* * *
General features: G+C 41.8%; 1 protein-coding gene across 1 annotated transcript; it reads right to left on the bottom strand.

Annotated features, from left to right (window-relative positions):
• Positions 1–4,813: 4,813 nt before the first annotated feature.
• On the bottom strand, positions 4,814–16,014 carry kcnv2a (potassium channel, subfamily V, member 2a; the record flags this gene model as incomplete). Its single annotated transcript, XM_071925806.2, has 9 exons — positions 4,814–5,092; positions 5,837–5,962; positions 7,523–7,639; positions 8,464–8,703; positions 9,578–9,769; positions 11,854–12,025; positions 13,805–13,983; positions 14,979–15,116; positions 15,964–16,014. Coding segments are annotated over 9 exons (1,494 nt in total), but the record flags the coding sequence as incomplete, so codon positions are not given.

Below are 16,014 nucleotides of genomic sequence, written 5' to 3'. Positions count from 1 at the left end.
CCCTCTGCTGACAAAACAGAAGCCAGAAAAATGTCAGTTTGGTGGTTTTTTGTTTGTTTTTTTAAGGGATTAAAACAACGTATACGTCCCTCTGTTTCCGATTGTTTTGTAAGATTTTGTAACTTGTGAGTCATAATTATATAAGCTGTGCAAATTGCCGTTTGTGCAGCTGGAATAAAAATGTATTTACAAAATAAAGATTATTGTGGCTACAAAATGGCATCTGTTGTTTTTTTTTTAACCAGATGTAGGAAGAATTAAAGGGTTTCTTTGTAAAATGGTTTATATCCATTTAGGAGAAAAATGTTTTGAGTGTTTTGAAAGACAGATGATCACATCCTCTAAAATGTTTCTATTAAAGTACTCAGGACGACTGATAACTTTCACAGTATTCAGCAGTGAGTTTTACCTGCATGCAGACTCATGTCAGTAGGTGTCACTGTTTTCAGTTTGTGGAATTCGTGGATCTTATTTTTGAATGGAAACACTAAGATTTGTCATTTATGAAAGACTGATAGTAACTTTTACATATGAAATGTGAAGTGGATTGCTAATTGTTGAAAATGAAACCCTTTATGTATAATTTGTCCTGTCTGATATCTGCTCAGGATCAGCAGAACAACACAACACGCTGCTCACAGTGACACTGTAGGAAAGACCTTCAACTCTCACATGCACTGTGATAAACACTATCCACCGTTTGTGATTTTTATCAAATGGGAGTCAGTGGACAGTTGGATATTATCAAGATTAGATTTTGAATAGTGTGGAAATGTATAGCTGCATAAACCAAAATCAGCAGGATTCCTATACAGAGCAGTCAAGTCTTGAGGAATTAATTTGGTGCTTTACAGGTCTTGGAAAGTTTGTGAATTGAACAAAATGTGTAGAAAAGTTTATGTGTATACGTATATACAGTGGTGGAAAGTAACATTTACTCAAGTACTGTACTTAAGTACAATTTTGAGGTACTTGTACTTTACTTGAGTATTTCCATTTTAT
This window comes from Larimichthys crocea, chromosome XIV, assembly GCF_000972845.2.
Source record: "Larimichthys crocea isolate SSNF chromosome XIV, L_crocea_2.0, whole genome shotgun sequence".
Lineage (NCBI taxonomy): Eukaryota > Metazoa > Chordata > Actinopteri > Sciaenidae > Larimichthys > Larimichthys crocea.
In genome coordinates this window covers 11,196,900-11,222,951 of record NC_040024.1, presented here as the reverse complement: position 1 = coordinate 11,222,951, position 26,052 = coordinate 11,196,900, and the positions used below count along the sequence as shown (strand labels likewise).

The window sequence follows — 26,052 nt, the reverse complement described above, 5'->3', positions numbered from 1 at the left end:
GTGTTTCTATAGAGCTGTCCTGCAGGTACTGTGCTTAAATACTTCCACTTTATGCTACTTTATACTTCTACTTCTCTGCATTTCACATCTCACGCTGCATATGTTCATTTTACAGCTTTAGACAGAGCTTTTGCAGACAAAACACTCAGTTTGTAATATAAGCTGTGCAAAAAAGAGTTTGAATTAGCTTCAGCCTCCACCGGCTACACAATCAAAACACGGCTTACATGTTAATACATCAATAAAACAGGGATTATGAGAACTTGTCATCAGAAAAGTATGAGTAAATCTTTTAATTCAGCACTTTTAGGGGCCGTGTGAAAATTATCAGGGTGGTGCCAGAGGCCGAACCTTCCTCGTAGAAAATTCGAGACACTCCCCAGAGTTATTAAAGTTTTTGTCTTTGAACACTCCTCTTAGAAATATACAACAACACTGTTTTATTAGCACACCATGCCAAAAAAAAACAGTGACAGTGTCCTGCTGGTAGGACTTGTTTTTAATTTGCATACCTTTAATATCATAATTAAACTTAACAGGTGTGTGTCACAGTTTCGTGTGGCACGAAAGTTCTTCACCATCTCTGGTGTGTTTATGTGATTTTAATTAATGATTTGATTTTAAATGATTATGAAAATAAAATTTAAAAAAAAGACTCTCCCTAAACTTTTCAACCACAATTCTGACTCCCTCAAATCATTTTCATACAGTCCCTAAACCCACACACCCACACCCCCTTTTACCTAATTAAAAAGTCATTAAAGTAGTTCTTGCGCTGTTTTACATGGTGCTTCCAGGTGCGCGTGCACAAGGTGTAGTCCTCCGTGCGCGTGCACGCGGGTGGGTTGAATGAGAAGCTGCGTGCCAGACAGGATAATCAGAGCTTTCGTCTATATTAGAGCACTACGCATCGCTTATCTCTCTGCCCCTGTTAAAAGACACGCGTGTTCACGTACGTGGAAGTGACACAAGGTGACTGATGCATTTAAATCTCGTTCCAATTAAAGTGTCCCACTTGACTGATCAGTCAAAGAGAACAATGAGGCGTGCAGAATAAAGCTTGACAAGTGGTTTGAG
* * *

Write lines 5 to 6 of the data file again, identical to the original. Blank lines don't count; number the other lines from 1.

Below are 16,014 nucleotides of genomic sequence, written 5' to 3'. Positions count from 1 at the left end.
CCCTCTGCTGACAAAACAGAAGCCAGAAAAATGTCAGTTTGGTGGTTTTTTGTTTGTTTTTTTAAGGGATTAAAACAACGTATACGTCCCTCTGTTTCCGATTGTTTTGTAAGATTTTGTAACTTGTGAGTCATAATTATATAAGCTGTGCAAATTGCCGTTTGTGCAGCTGGAATAAAAATGTATTTACAAAATAAAGATTATTGTGGCTACAAAATGGCATCTGTTGTTTTTTTTTTAACCAGATGTAGGAAGAATTAAAGGGTTTCTTTGTAAAATGGTTTATATCCATTTAGGAGAAAAATGTTTTGAGTGTTTTGAAAGACAGATGATCACATCCTCTAAAATGTTTCTATTAAAGTACTCAGGACGACTGATAACTTTCACAGTATTCAGCAGTGAGTTTTACCTGCATGCAGACTCATGTCAGTAGGTGTCACTGTTTTCAGTTTGTGGAATTCGTGGATCTTATTTTTGAATGGAAACACTAAGATTTGTCATTTATGAAAGACTGATAGTAACTTTTACATATGAAATGTGAAGTGGATTGCTAATTGTTGAAAATGAAACCCTTTATGTATAATTTGTCCTGTCTGATATCTGCTCAGGATCAGCAGAACAACACAACACGCTGCTCACAGTGACACTGTAGGAAAGACCTTCAACTCTCACATGCACTGTGATAAACACTATCCACCGTTTGTGATTTTTATCAAATGGGAGTCAGTGGACAGTTGGATATTATCAAGATTAGATTTTGAATAGTGTGGAAATGTATAGCTGCATAAACCAAAATCAGCAGGATTCCTATACAGAGCAGTCAAGTCTTGAGGAATTAATTTGGTGCTTTACAGGTCTTGGAAAGTTTGTGAATTGAACAAAATGTGTAGAAAAGTTTATGTGTATACGTATATACAGTGGTGGAAAGTAACATTTACTCAAGTACTGTACTTAAGTACAATTTTGAGGTACTTGTACTTTACTTGAGTATTTCCATTTTAT